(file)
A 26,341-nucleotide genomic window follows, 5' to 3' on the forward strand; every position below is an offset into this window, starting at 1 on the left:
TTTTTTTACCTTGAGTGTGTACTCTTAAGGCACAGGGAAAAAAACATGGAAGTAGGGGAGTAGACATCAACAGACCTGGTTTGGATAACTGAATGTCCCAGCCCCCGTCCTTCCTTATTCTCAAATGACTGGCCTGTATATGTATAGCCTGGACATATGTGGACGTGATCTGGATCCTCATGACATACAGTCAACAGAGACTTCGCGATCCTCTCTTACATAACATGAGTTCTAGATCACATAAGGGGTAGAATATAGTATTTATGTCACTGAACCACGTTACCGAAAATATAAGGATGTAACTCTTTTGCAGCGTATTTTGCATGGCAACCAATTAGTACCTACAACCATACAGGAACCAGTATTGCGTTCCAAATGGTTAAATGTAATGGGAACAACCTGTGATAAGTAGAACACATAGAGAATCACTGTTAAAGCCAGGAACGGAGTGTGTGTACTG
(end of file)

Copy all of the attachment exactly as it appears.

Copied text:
A 26,341-nucleotide genomic window follows, 5' to 3' on the forward strand; every position below is an offset into this window, starting at 1 on the left:
TTTTTTTACCTTGAGTGTGTACTCTTAAGGCACAGGGAAAAAAACATGGAAGTAGGGGAGTAGACATCAACAGACCTGGTTTGGATAACTGAATGTCCCAGCCCCCGTCCTTCCTTATTCTCAAATGACTGGCCTGTATATGTATAGCCTGGACATATGTGGACGTGATCTGGATCCTCATGACATACAGTCAACAGAGACTTCGCGATCCTCTCTTACATAACATGAGTTCTAGATCACATAAGGGGTAGAATATAGTATTTATGTCACTGAACCACGTTACCGAAAATATAAGGATGTAACTCTTTTGCAGCGTATTTTGCATGGCAACCAATTAGTACCTACAACCATACAGGAACCAGTATTGCGTTCCAAATGGTTAAATGTAATGGGAACAACCTGTGATAAGTAGAACACATAGAGAATCACTGTTAAAGCCAGGAACGGAGTGTGTGTACTG